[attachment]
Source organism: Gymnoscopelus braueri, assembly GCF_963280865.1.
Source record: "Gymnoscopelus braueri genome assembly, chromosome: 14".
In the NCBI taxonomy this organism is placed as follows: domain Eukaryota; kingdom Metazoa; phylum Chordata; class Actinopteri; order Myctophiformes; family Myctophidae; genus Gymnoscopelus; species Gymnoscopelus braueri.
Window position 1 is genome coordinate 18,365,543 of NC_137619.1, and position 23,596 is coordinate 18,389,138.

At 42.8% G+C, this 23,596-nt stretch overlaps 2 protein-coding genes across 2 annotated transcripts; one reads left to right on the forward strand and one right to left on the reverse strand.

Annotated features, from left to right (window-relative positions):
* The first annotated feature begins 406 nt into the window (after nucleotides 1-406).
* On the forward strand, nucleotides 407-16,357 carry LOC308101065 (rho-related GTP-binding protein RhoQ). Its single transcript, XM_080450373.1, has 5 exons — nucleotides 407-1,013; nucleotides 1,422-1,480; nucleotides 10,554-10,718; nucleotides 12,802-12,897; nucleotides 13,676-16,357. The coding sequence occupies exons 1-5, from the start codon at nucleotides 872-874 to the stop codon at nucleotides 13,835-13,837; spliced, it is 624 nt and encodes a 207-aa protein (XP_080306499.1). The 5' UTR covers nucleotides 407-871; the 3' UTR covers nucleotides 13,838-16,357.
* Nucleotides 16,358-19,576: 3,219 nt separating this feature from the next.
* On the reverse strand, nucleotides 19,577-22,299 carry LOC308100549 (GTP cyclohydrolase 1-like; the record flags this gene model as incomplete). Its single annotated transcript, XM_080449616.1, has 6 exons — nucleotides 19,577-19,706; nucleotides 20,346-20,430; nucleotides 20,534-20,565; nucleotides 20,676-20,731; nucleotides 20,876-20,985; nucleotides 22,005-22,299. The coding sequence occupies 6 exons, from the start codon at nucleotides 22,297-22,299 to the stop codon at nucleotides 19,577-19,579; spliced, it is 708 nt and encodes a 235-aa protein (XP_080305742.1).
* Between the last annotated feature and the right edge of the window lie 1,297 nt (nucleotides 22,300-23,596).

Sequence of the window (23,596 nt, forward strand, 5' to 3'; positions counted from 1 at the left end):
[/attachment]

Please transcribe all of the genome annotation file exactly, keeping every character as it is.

Source organism: Gymnoscopelus braueri, assembly GCF_963280865.1.
Source record: "Gymnoscopelus braueri genome assembly, chromosome: 14".
In the NCBI taxonomy this organism is placed as follows: domain Eukaryota; kingdom Metazoa; phylum Chordata; class Actinopteri; order Myctophiformes; family Myctophidae; genus Gymnoscopelus; species Gymnoscopelus braueri.
Window position 1 is genome coordinate 18,365,543 of NC_137619.1, and position 23,596 is coordinate 18,389,138.

At 42.8% G+C, this 23,596-nt stretch overlaps 2 protein-coding genes across 2 annotated transcripts; one reads left to right on the forward strand and one right to left on the reverse strand.

Annotated features, from left to right (window-relative positions):
* The first annotated feature begins 406 nt into the window (after nucleotides 1-406).
* On the forward strand, nucleotides 407-16,357 carry LOC308101065 (rho-related GTP-binding protein RhoQ). Its single transcript, XM_080450373.1, has 5 exons — nucleotides 407-1,013; nucleotides 1,422-1,480; nucleotides 10,554-10,718; nucleotides 12,802-12,897; nucleotides 13,676-16,357. The coding sequence occupies exons 1-5, from the start codon at nucleotides 872-874 to the stop codon at nucleotides 13,835-13,837; spliced, it is 624 nt and encodes a 207-aa protein (XP_080306499.1). The 5' UTR covers nucleotides 407-871; the 3' UTR covers nucleotides 13,838-16,357.
* Nucleotides 16,358-19,576: 3,219 nt separating this feature from the next.
* On the reverse strand, nucleotides 19,577-22,299 carry LOC308100549 (GTP cyclohydrolase 1-like; the record flags this gene model as incomplete). Its single annotated transcript, XM_080449616.1, has 6 exons — nucleotides 19,577-19,706; nucleotides 20,346-20,430; nucleotides 20,534-20,565; nucleotides 20,676-20,731; nucleotides 20,876-20,985; nucleotides 22,005-22,299. The coding sequence occupies 6 exons, from the start codon at nucleotides 22,297-22,299 to the stop codon at nucleotides 19,577-19,579; spliced, it is 708 nt and encodes a 235-aa protein (XP_080305742.1).
* Between the last annotated feature and the right edge of the window lie 1,297 nt (nucleotides 22,300-23,596).

Sequence of the window (23,596 nt, forward strand, 5' to 3'; positions counted from 1 at the left end):